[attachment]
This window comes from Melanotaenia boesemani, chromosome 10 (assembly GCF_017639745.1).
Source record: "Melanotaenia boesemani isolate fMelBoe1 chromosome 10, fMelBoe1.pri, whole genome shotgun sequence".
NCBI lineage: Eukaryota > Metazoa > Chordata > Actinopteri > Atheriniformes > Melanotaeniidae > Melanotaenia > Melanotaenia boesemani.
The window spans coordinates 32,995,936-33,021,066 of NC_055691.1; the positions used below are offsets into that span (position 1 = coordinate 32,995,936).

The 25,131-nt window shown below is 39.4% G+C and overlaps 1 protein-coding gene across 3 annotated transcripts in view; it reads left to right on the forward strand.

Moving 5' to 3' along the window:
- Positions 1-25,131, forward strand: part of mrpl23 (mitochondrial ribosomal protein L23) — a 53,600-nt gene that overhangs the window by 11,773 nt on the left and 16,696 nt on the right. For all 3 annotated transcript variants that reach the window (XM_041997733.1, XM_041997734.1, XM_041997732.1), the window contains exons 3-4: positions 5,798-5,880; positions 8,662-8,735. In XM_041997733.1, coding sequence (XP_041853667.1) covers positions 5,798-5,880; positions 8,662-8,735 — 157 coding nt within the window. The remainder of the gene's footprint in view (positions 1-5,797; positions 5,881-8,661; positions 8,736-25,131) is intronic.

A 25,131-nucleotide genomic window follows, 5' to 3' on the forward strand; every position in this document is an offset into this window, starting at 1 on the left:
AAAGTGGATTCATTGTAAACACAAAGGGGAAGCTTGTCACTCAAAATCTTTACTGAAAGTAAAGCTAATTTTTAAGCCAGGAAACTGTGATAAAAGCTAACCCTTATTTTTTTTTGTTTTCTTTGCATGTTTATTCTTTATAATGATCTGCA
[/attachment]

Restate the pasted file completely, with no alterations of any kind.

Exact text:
This window comes from Melanotaenia boesemani, chromosome 10 (assembly GCF_017639745.1).
Source record: "Melanotaenia boesemani isolate fMelBoe1 chromosome 10, fMelBoe1.pri, whole genome shotgun sequence".
NCBI lineage: Eukaryota > Metazoa > Chordata > Actinopteri > Atheriniformes > Melanotaeniidae > Melanotaenia > Melanotaenia boesemani.
The window spans coordinates 32,995,936-33,021,066 of NC_055691.1; the positions used below are offsets into that span (position 1 = coordinate 32,995,936).

The 25,131-nt window shown below is 39.4% G+C and overlaps 1 protein-coding gene across 3 annotated transcripts in view; it reads left to right on the forward strand.

Moving 5' to 3' along the window:
- Positions 1-25,131, forward strand: part of mrpl23 (mitochondrial ribosomal protein L23) — a 53,600-nt gene that overhangs the window by 11,773 nt on the left and 16,696 nt on the right. For all 3 annotated transcript variants that reach the window (XM_041997733.1, XM_041997734.1, XM_041997732.1), the window contains exons 3-4: positions 5,798-5,880; positions 8,662-8,735. In XM_041997733.1, coding sequence (XP_041853667.1) covers positions 5,798-5,880; positions 8,662-8,735 — 157 coding nt within the window. The remainder of the gene's footprint in view (positions 1-5,797; positions 5,881-8,661; positions 8,736-25,131) is intronic.

A 25,131-nucleotide genomic window follows, 5' to 3' on the forward strand; every position in this document is an offset into this window, starting at 1 on the left:
AAAGTGGATTCATTGTAAACACAAAGGGGAAGCTTGTCACTCAAAATCTTTACTGAAAGTAAAGCTAATTTTTAAGCCAGGAAACTGTGATAAAAGCTAACCCTTATTTTTTTTTGTTTTCTTTGCATGTTTATTCTTTATAATGATCTGCA